LastWaveAustralian director Peter Weir’s follow-up to his masterful PICNIC AT HANGING ROCK was this dreamlike exercise in apocalyptic fantasy that’s nearly as powerful as the earlier film. It’s certainly one the most interesting films Weir has ever made, making me wish he’d done more in the horror genre.

By an odd quirk of fate, 1977’s THE LAST WAVE ended up released in the U.S. before PICNIC AT HANGING ROCK (and also before Weir’s first film, 1974’s THE CARS THAT ATE PARIS). The two films, together with Weir’s darkly comedic suspense drama THE PLUMBER (made for Australian television in 1980), demonstrate a real knack for genre filmmaking, but unfortunately Weir now devotes his time to Hollywood dramedies (DEAD POETS SOCIETY, GREEN CARD, THE TRUMAN SHOW) and Oscar-grabbers (WITNESS, MASTER AND COMMANDER).

One more thing: THE LAST WAVE, like PICNIC AT HANGING ROCK before it, was subjected to some retrospective reediting by Weir in 2000, meaning the version currently available on DVD is different from the original release. But unlike PICNIC, from which Weir eliminated an entire subplot, THE LAST WAVE has been left relatively intact. The most notable change is in the final shots, rearranged so that the film now ends with a close-up of the lead actor Richard Chamberlain (whereas it originally concluded with snippets of the titular wave in action), which if you ask me is an improvement.

Australia is afflicted by a spate of catastrophic weather conditions, including a hailstorm and several freak downpours. David Burton, a Sydney based lawyer, is one of many residents affected by the weather; it appears to trigger a series of troubling dreams involving rains of frogs and a mysterious Aborigine man.

David’s latest case involves a band of Aborigines accused of killing a man not part of their tribe. From the start David believes the Aborigines he’s charged with defending—whose ranks include an enigmatic man named Chris Lee, who happens to be the figure from David’s dreams—are hiding something. David invites Chris to dinner one night, and Chris brings along Charlie, a non-English speaking tribal elder. Over dinner Chris reveals that for Aborigines the law passed down from their ancestors is more important than anything else; this is apparently why they killed the man, and also why they won’t divulge the full details of the crime. David discusses his dreams with Chris, who informs him that for Aborigines “a dream is the shadow of something real.”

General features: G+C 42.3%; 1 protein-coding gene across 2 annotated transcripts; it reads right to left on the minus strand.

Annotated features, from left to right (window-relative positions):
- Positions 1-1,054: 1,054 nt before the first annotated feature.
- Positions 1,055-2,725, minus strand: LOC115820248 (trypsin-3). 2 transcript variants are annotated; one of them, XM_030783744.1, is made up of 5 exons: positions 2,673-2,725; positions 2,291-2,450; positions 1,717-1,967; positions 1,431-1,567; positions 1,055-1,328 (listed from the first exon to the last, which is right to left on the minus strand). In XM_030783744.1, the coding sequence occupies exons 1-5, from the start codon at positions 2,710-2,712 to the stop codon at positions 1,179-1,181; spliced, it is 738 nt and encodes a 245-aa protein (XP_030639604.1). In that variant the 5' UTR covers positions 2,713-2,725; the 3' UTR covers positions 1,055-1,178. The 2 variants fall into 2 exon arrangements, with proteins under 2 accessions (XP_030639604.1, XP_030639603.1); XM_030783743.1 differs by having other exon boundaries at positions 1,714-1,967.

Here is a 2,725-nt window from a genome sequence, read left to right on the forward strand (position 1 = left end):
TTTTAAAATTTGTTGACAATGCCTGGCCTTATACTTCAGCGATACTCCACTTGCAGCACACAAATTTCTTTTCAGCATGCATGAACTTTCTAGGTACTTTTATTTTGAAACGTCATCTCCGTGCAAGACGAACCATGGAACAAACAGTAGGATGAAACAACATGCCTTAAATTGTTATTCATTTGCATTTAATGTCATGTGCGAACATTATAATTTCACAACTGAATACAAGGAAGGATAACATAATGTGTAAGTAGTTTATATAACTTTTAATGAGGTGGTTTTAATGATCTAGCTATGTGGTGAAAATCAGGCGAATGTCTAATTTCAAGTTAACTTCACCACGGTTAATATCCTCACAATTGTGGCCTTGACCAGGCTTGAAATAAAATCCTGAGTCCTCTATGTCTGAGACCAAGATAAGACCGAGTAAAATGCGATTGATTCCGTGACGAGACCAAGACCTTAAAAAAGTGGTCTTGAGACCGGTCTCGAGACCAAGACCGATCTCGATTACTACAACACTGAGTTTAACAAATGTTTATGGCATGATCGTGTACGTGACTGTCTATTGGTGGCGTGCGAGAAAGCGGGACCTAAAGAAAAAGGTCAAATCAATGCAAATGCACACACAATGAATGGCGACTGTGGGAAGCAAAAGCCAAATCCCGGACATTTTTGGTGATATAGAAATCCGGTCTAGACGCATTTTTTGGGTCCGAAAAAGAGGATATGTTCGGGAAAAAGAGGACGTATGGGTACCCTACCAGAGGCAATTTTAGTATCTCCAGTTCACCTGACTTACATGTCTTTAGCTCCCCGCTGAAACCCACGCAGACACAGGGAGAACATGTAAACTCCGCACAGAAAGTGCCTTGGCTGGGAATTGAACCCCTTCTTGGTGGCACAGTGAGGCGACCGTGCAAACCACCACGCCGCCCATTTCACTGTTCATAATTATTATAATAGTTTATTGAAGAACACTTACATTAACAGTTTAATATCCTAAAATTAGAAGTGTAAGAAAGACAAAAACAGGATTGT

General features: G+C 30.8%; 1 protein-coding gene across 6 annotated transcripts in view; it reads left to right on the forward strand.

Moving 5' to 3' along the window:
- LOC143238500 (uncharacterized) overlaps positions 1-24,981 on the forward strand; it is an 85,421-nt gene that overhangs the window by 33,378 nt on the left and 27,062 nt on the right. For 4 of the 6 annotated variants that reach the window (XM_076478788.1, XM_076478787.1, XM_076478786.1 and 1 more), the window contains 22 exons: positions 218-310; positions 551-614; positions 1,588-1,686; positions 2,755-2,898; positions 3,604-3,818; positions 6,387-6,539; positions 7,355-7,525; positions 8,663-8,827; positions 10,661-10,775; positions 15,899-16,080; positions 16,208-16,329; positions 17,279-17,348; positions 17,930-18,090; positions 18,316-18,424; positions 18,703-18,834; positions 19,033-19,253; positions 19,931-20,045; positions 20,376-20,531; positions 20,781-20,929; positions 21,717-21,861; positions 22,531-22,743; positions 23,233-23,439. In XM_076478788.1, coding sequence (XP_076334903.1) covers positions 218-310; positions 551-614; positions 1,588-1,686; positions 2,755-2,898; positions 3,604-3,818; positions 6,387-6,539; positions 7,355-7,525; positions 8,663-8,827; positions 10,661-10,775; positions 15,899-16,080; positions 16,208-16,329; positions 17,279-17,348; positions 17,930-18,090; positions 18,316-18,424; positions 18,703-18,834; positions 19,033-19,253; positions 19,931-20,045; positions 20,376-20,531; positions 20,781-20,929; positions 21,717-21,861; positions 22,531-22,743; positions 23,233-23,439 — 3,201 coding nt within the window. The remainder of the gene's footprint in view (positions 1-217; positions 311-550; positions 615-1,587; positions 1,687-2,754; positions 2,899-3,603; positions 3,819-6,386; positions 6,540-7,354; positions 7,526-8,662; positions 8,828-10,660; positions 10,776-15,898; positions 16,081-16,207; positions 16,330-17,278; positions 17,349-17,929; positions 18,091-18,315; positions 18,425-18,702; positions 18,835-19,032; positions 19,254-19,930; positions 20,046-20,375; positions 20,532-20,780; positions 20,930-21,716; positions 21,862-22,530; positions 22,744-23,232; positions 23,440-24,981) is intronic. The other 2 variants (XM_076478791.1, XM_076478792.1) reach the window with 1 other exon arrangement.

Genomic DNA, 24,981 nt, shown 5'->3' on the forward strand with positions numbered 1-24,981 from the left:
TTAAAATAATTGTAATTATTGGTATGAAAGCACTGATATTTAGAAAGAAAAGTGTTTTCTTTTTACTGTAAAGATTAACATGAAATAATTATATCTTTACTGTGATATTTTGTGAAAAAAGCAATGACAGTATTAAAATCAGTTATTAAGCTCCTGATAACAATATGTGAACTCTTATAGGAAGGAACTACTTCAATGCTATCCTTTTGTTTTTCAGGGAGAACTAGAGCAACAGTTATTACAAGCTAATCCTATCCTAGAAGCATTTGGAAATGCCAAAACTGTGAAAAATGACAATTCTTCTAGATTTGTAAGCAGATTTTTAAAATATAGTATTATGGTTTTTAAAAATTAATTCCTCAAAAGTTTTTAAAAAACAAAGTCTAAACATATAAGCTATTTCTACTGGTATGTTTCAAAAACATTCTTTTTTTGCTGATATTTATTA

As the film goes on, however, it becomes increasingly difficult to tell dream from reality. Among other oddities, Charlie turns up outside David’s house one night and then abruptly vanishes, and water spews from David’s car radio. The mystery is finally resolved during a particularly stormy night when Chris shows up to lead David into the sewers beneath Sydney, where David learns of an apocalyptic calamity set to occur in the (very) near future.

In THE LAST WAVE Peter Weir seems primarily interested in illuminating the Aboriginal concept of “Dreamtime,” a spiritual realm where normal laws don’t apply. Thus the narrative involving the Aborigine trial is largely an afterthought, with the majority of Weir’s attention focused on the increasingly hallucinatory atmosphere.

The film opens with a disturbing bit of mayhem involving a hail storm emitting from a cloudless sky that nearly destroys a rural schoolhouse. Most of the rest of the film is quiet and controlled, albeit with a real sense of submerged unease. It helps that Weir is an uncommonly skilled filmmaker capable of making the most mundane images—such as a bathtub drain or an overhanging table lamp—appear suffused with menace. He also shows a real flair for surrealism, in quick but impacting glimpses of indoor rainstorms and an underwater street. The Aboriginal society depicted in the film feels authentic, as does the depiction of a centuries-old spiritual realm intersecting with our own.

I’m not sure, however, that the apocalyptic denouement indicated in the title does the film justice. With such a rich and haunting tapestry one can’t help but feel a mite let down by the way it all leads up to a comparatively conventional threat to humanity (or at least Australia) in the form of a big wave. Still, the sewer-set climax, in which the protagonist discovers a ceramic mask of his own face, is marvelous, and the final shots of the titular destroyer are conveyed in an appropriately hallucinatory manner.

Vital Statistics

United Artists

Director: Peter Weir
Producer: Hal McElroy, James McElroy
Screenplay: Peter Weir, Tony Morphett, Petru Popescu
Cinematography: Russell Boyd
Editing: Max Lemon
Cast: Richard Chamberlain, Olivia Hamnett, David Gulpilil, Nandjiwarra Amagula, Vivean Gray, Frederick Parslow, Hedley Cullen, Jo England, Richard Henderson, Penny Leach, Peter Carroll, Athol Compton, Katrina Sedgwick, Ingrid Weir